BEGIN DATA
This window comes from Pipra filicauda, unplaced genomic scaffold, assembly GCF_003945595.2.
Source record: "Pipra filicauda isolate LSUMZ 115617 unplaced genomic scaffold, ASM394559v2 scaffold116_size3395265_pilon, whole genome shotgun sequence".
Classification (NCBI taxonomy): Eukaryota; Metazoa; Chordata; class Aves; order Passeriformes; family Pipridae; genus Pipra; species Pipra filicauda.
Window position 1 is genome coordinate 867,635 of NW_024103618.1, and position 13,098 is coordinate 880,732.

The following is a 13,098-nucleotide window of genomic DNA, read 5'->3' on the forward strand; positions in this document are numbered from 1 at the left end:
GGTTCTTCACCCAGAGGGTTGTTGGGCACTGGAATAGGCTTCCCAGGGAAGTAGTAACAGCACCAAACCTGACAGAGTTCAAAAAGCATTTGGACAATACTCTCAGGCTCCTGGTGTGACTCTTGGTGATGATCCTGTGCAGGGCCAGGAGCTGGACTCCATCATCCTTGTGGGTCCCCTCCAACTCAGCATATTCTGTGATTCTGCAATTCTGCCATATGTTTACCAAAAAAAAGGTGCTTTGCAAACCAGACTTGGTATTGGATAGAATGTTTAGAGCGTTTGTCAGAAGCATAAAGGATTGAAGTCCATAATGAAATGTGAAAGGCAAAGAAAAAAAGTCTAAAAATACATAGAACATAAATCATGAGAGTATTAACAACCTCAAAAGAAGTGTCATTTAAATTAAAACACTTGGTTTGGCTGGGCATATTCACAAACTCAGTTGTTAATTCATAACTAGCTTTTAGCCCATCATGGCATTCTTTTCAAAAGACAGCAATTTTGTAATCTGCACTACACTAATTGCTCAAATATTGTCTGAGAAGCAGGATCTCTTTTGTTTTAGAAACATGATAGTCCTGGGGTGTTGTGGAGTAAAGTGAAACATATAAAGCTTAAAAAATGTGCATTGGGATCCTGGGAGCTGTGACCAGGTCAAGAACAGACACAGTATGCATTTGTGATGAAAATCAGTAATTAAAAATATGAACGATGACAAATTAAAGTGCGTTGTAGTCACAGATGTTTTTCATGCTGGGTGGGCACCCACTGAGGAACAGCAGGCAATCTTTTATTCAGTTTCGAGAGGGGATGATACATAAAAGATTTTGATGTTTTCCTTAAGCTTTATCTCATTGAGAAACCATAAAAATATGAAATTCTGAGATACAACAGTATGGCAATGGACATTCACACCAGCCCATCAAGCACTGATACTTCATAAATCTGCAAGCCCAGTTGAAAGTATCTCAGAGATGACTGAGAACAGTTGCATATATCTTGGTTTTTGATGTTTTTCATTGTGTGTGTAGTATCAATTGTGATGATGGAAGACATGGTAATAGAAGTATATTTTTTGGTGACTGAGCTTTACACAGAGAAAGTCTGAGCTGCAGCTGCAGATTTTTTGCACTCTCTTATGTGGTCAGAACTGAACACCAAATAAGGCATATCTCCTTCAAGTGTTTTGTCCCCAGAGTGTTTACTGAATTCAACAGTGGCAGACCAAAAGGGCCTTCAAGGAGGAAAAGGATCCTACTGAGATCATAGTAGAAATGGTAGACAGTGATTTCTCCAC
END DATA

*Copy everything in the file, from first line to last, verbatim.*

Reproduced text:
This window comes from Pipra filicauda, unplaced genomic scaffold, assembly GCF_003945595.2.
Source record: "Pipra filicauda isolate LSUMZ 115617 unplaced genomic scaffold, ASM394559v2 scaffold116_size3395265_pilon, whole genome shotgun sequence".
Classification (NCBI taxonomy): Eukaryota; Metazoa; Chordata; class Aves; order Passeriformes; family Pipridae; genus Pipra; species Pipra filicauda.
Window position 1 is genome coordinate 867,635 of NW_024103618.1, and position 13,098 is coordinate 880,732.

The following is a 13,098-nucleotide window of genomic DNA, read 5'->3' on the forward strand; positions in this document are numbered from 1 at the left end:
GGTTCTTCACCCAGAGGGTTGTTGGGCACTGGAATAGGCTTCCCAGGGAAGTAGTAACAGCACCAAACCTGACAGAGTTCAAAAAGCATTTGGACAATACTCTCAGGCTCCTGGTGTGACTCTTGGTGATGATCCTGTGCAGGGCCAGGAGCTGGACTCCATCATCCTTGTGGGTCCCCTCCAACTCAGCATATTCTGTGATTCTGCAATTCTGCCATATGTTTACCAAAAAAAAGGTGCTTTGCAAACCAGACTTGGTATTGGATAGAATGTTTAGAGCGTTTGTCAGAAGCATAAAGGATTGAAGTCCATAATGAAATGTGAAAGGCAAAGAAAAAAAGTCTAAAAATACATAGAACATAAATCATGAGAGTATTAACAACCTCAAAAGAAGTGTCATTTAAATTAAAACACTTGGTTTGGCTGGGCATATTCACAAACTCAGTTGTTAATTCATAACTAGCTTTTAGCCCATCATGGCATTCTTTTCAAAAGACAGCAATTTTGTAATCTGCACTACACTAATTGCTCAAATATTGTCTGAGAAGCAGGATCTCTTTTGTTTTAGAAACATGATAGTCCTGGGGTGTTGTGGAGTAAAGTGAAACATATAAAGCTTAAAAAATGTGCATTGGGATCCTGGGAGCTGTGACCAGGTCAAGAACAGACACAGTATGCATTTGTGATGAAAATCAGTAATTAAAAATATGAACGATGACAAATTAAAGTGCGTTGTAGTCACAGATGTTTTTCATGCTGGGTGGGCACCCACTGAGGAACAGCAGGCAATCTTTTATTCAGTTTCGAGAGGGGATGATACATAAAAGATTTTGATGTTTTCCTTAAGCTTTATCTCATTGAGAAACCATAAAAATATGAAATTCTGAGATACAACAGTATGGCAATGGACATTCACACCAGCCCATCAAGCACTGATACTTCATAAATCTGCAAGCCCAGTTGAAAGTATCTCAGAGATGACTGAGAACAGTTGCATATATCTTGGTTTTTGATGTTTTTCATTGTGTGTGTAGTATCAATTGTGATGATGGAAGACATGGTAATAGAAGTATATTTTTTGGTGACTGAGCTTTACACAGAGAAAGTCTGAGCTGCAGCTGCAGATTTTTTGCACTCTCTTATGTGGTCAGAACTGAACACCAAATAAGGCATATCTCCTTCAAGTGTTTTGTCCCCAGAGTGTTTACTGAATTCAACAGTGGCAGACCAAAAGGGCCTTCAAGGAGGAAAAGGATCCTACTGAGATCATAGTAGAAATGGTAGACAGTGATTTCTCCAC